Well I did call her. I asked for her number and used my Google phone number to ring her up. She answered and sounded like she was driving. She seemed to be a young, maybe 30s white woman with an attitude from hell, like I expected. So this time I said, “Hi, is Karen home?” And she was like, “Oh my God, you have the wrong number.” And I said, “So you are not Karen?” And she said, “Right.” And I said, “Are you sure you are not a Karen?” and we sat for a moment in silence before she hung up on me, and I gotta say, I did feel vindicated. Childish and immature too, but mostly vindicated.

I know, Michelle, I should have went high, but I just couldn’t. I’m all out of patience for people like that, and though y’all know I don’t prescribe to the whole “Karens are evil” thing, simply because I know some really nice Karens and I don’t think it’s fair, it is a social construct that does exist and I did exploit it and for that I am sorry. To all the other Karens, not that bitch.

Be safe and well, y’all.

M.

Fuck the Pilgrims

We wanted to enjoy a nice “Fuck the Pilgrims” Thanksgiving this year, then our family decided they wanted to come here for the holiday, so we scrapped that idea and went all in with a regular old Thanksgiving. Then we decided that Covid has no chill and it was not a good idea to have a house full of guests this holiday, and probably any holiday until this shit is under control, so now we are back to a “Fuck the Pilgrims” Thanksgiving.

We aren’t really sure what a “Fuck the Pilgrims” Thanksgiving looks like, maybe we get pilgrim statues and hang them from their necks over the fireplace? Too gruesome? Or maybe we make a list of all the lands the pilgrims stole from the Indigenous People, and we donate five dollars for each land we come up with? Too expensive? Okay, maybe we just learn about the lands near us that were stolen from the Indigenous People, read about small box blankets and what not, and give thanks that the Native Americans are as resilient as they are? Perfect.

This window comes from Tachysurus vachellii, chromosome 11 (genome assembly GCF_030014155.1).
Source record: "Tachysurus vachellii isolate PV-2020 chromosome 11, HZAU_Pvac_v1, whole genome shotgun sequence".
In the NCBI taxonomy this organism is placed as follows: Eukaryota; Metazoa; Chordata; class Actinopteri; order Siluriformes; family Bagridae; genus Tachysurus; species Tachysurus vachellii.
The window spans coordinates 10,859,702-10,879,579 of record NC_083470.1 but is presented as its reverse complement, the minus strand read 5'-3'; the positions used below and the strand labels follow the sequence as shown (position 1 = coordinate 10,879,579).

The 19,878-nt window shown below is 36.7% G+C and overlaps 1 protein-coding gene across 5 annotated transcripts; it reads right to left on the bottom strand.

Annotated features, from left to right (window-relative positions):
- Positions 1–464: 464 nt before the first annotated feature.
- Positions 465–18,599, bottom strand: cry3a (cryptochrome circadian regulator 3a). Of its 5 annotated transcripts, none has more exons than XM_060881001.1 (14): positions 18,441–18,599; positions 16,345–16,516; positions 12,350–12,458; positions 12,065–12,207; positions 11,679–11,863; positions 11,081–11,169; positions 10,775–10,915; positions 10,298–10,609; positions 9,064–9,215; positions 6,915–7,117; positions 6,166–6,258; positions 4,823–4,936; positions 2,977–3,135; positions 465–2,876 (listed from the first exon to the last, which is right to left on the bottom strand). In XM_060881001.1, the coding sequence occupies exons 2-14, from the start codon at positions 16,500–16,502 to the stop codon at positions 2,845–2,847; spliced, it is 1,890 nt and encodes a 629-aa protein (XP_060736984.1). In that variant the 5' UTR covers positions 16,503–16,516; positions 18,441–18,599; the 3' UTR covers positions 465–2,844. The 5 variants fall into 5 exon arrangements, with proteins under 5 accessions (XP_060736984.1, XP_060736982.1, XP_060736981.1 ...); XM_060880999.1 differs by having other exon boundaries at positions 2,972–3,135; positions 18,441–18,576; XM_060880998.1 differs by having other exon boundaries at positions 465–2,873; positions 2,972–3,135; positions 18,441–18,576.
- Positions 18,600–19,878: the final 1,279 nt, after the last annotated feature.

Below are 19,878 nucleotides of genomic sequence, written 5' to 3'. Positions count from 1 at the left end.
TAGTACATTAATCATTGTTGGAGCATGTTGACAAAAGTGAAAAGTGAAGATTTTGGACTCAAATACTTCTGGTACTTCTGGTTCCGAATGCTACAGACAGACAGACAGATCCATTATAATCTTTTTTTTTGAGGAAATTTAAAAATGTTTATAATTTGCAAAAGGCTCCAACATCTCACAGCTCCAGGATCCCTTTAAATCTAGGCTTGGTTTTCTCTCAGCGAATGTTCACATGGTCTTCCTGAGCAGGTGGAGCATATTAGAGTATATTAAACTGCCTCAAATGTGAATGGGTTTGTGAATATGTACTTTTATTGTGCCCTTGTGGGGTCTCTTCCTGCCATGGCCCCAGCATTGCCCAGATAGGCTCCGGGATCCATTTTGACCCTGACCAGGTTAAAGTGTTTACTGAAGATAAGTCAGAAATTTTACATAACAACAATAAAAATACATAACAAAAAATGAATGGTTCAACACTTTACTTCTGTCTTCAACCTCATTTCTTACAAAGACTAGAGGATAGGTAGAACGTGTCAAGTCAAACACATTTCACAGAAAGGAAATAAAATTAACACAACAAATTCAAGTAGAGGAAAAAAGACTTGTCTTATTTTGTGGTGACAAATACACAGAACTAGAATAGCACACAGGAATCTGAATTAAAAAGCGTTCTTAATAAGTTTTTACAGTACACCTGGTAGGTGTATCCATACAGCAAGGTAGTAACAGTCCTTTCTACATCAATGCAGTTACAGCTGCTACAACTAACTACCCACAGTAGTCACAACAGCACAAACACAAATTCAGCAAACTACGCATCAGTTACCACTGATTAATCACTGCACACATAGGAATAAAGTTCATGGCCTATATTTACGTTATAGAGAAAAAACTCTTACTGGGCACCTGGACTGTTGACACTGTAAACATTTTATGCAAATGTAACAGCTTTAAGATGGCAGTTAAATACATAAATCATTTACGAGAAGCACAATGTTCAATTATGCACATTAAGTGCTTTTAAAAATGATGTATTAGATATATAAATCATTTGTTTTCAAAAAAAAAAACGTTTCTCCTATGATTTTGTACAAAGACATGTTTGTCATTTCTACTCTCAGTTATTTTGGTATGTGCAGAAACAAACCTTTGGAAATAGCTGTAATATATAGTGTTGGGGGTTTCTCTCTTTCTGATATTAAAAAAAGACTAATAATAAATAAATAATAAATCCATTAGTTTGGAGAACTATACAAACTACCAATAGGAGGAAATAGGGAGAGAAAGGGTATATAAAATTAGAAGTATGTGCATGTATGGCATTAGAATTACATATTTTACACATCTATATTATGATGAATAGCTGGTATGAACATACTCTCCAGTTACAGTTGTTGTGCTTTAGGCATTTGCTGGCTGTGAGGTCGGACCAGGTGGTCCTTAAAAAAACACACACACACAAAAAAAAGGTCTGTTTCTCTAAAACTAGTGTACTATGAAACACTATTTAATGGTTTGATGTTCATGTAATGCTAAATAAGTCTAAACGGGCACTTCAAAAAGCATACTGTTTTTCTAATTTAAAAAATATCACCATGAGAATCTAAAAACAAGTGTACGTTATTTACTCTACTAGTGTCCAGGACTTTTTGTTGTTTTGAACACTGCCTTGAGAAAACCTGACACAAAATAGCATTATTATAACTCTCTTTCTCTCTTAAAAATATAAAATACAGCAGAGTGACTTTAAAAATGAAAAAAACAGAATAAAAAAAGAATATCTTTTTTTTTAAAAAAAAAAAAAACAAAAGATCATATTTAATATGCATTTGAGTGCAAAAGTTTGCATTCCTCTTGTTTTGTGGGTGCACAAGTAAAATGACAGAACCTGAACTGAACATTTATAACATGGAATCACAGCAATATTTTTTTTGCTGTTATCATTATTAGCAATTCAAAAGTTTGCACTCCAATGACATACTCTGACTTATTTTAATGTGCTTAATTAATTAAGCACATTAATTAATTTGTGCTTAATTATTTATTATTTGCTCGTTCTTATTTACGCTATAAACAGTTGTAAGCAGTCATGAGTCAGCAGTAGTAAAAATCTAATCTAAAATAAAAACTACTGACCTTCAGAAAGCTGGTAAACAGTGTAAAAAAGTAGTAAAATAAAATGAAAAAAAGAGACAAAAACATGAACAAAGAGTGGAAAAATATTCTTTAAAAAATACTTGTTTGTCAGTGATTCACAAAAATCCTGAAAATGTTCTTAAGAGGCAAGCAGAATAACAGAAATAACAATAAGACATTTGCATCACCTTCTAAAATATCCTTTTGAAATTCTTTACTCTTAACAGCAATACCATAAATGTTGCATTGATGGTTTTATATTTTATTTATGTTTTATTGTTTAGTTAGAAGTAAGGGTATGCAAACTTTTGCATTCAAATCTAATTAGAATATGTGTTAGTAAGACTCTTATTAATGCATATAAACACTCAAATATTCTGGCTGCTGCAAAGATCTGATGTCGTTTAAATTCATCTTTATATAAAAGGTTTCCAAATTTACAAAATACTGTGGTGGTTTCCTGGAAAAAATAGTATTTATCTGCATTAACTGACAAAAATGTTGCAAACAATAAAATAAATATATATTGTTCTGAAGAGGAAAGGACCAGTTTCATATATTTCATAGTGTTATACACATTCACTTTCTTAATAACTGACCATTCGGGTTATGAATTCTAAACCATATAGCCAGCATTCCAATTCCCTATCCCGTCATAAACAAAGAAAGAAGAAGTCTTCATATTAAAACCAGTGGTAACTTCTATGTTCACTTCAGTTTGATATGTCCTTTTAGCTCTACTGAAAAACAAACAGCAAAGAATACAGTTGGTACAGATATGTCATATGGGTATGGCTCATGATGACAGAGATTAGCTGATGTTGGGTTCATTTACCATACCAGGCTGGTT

The point is Thanksgiving, like Christmas, is just an excuse for us to be with family, enjoy each other’s company, and eat a ton of good food. We don’t prescribe to the whole “Thank you” toward those first settlers who were monsters, and no, we aren’t grateful for them. I mean, I could be living in London right now, speaking with a British accent and going on about my business and not being led by one Donald Trump, so ehh.

Sure, I’m happy to be in America (sometimes) but I don’t really care either way because the truth of the matter is, you make the most of wherever you are, and that’s that. So yeah, fuck the pilgrims and their blooding and plundering, they didn’t do me any bloody favors.

Happy Fuck the Pilgrims Week, y’all.

M.

It’s Friday

I’ve been waiting all week for it to be Friday! All. Week. Why? Because I’m officially finished with my first semester of my MFA program and I’m not gonna lie, it feels better than I thought it would. Like way better. This was a tough semester, y’all, in a tough year, with some tough moments, and I don’t just mean the political climate, or the pandemic, but I’ve had one of the toughest years in the last decade mentally and emotionally and physically too and I am so looking forward for reasons to celebrate. Today, I have one.

Woohoo! School’s out for one month!

Of course I’m reading for next semester already. And I’m reading for a literature contest, and I’m trying to learn to read for fun again, and I’ll be working on revisions from work I did this semester and I’ll be trying to come up with ideas for all my fictions classes next semester, but still, you know, no deadlines for a month! Woohoo!

Oh, and the holidays at home with my people, just Jerimiah and Jackson and the dogs and me. This pandemic has pulled us all so close that I’m afraid what will happen when life goes back to normal. But, I can’t worry about that today. Today is for celebrating! And maybe eating pizza and ice cream, and certainly watching some old episodes of “The Gilmore Girls” or maybe a sad-ass crime documentary, I don’t know! There are so many possibilities!

Whatever you are doing today, do it with a little pep in your step, y’all because as Rebecca Black would say, “It’s Friday, Friday, gotta get down on Friday!”

M.